Sinovac vaccine takers should only be considered fully jabbed after three shots, government advisor David Hui Shu-cheong said.
Referring to results of a Chinese University study he led, Hui said the German-made BioNTech
was found to stimulate generation of much more antibodies than Beijing-made Sinovac jab.
Speaking on a radio program on Wednesday, Hui said the study of more than 700 people showed the number of antibodies produced by BioNTech
takers was three times higher than those receiving Sinovac jabs one month after they are fully vaccinated.
He added that around 80 percent of BioNTech
takers still had 50-percent protection against the virus six months after receiving the second jab while only 16 percent of Sinovac takers had such protection.
Hui said people receiving Sinovac jab should only be regarded as fully vaccinated after they receive all three shots, and the third jab should be administered six months after the second one.
“Many countries have renewed the definition of complete vaccination for Sinovac jabs to three shots, including Singapore,” Hui said.
Hui said BioNTech
takers do not have to receive a booster shot to be considered fully vaccinated because the vaccine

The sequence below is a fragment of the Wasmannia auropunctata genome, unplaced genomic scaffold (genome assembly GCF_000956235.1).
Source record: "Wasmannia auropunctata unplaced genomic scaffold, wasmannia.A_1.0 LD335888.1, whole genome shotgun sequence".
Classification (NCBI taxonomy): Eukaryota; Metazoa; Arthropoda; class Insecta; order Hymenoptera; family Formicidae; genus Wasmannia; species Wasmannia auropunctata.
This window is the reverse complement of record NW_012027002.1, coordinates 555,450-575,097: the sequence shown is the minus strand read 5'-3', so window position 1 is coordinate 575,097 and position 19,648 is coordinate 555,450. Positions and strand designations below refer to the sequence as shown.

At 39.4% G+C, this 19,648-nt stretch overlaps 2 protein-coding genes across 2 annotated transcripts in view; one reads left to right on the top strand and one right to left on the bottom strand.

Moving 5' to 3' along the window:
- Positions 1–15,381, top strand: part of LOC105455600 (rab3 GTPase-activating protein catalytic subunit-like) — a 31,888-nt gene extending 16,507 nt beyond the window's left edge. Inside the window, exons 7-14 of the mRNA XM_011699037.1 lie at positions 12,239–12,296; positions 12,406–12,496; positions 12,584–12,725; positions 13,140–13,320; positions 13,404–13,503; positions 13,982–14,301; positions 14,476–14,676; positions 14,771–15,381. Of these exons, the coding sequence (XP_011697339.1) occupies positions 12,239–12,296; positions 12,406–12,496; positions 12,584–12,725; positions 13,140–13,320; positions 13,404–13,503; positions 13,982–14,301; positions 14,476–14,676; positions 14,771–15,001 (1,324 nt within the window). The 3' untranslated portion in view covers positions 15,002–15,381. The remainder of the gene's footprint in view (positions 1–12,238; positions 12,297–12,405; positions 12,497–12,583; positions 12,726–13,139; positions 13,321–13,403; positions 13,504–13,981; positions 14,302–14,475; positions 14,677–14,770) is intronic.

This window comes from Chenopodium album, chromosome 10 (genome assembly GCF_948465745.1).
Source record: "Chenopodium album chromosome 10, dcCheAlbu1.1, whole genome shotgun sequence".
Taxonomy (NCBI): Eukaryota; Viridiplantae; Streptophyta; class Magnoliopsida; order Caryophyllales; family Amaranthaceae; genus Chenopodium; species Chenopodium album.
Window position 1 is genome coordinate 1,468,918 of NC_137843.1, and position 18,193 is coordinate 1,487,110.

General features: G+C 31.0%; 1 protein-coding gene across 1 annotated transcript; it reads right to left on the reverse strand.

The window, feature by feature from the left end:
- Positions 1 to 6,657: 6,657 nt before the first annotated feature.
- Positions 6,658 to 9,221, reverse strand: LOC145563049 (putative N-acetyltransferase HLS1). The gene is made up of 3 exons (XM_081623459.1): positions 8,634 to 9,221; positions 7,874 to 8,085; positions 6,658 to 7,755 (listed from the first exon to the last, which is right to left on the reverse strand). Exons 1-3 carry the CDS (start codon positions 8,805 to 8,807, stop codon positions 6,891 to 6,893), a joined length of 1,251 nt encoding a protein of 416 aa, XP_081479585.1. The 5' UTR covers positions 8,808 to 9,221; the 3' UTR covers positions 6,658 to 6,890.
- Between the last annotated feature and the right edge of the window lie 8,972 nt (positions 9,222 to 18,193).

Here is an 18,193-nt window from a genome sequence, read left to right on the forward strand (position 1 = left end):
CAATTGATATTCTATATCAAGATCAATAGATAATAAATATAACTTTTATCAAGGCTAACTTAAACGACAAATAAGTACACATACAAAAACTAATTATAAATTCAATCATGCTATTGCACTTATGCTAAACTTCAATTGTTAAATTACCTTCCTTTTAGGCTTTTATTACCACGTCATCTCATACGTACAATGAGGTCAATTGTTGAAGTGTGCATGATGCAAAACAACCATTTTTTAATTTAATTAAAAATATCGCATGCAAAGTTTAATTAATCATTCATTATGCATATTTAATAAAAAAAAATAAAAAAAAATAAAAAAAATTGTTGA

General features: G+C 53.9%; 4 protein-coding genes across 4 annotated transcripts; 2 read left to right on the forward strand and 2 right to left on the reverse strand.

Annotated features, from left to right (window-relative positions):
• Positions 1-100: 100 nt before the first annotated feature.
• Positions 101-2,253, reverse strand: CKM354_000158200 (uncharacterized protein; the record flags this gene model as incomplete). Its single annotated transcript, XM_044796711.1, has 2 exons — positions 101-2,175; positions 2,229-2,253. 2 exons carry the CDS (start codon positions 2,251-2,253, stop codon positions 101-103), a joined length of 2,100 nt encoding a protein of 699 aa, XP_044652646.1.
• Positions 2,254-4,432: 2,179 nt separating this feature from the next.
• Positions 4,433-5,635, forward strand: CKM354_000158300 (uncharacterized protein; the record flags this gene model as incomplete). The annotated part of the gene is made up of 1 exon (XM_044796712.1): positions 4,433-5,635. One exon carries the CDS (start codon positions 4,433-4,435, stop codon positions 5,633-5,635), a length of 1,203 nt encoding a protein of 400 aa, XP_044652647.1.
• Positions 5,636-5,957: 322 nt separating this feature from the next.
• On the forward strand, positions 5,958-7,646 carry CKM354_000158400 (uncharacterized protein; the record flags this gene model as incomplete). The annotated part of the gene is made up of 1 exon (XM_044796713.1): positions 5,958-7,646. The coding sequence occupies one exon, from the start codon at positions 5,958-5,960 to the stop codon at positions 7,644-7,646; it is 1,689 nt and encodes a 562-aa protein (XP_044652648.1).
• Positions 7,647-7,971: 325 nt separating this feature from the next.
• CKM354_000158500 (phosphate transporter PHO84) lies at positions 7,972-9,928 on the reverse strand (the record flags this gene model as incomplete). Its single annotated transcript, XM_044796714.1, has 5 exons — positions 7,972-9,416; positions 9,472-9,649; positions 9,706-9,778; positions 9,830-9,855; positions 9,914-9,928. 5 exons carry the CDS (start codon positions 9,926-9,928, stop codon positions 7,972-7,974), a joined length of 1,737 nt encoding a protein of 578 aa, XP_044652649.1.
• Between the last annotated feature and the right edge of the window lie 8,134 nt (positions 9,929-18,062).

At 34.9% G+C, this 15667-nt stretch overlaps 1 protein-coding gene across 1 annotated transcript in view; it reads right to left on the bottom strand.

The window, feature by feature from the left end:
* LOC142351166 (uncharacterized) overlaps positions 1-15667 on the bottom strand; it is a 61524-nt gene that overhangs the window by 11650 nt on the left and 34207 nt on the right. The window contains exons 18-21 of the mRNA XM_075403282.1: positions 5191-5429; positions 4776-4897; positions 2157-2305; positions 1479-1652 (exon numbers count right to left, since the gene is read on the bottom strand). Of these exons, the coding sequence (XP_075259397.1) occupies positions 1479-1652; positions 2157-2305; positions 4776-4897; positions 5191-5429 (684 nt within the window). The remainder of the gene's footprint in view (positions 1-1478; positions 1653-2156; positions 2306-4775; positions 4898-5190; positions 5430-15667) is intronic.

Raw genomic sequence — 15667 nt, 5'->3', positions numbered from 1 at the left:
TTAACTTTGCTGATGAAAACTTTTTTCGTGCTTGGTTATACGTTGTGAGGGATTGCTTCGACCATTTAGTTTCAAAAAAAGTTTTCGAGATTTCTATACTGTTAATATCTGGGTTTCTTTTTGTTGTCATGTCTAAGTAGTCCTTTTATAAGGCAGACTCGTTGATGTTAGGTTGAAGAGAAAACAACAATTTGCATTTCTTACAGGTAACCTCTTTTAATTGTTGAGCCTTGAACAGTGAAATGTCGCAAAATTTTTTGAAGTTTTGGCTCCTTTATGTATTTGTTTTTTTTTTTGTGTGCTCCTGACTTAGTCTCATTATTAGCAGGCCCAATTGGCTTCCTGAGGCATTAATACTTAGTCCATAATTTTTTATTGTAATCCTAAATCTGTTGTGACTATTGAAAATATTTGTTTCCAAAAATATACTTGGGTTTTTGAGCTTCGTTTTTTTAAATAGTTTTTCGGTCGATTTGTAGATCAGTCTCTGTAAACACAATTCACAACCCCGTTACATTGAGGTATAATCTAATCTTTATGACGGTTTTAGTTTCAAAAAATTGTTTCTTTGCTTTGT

leads to a much higher antibody level.
Hui’s comments were echoed by infectious disease expert Ho Pak-leung from the University of Hong Kong, who said Hong Kong is still far away from achieving a large coverage of people having taken three shots.
“Hongkongers should understand that achieving zero local infection is not the city’s ultimate goal. We cannot reopen borders with the world if we only aim to maintain zero infection,” Ho said in another radio program.
He added that the SAR can only reopen its borders after achieving an extremely high vaccination rate.
Many overseas countries, including Greece and Austria, have made Covid
-19 vaccinations mandatory for people, Ho said. He believes it’s acceptable if the Hong Kong government decides to launch a “vaccine
passport” that only allows vaccinated people to visit public premises.
Hui also said on Wednesday that the new Omicron variant of Covid
-19 seems to have lower lethality compared to the Delta one, but it is more contagious than the Delta variant.
“The Omicron cases in South Africa did not lead to a high death rate compared to the Delta variant. But it’s still too early to conclude because some patients are still being treated at hospitals,” Hui said.
“However, the Omicron variant is definitely more contagious than Delta because it has spread to around 40 countries in a few weeks,” he added.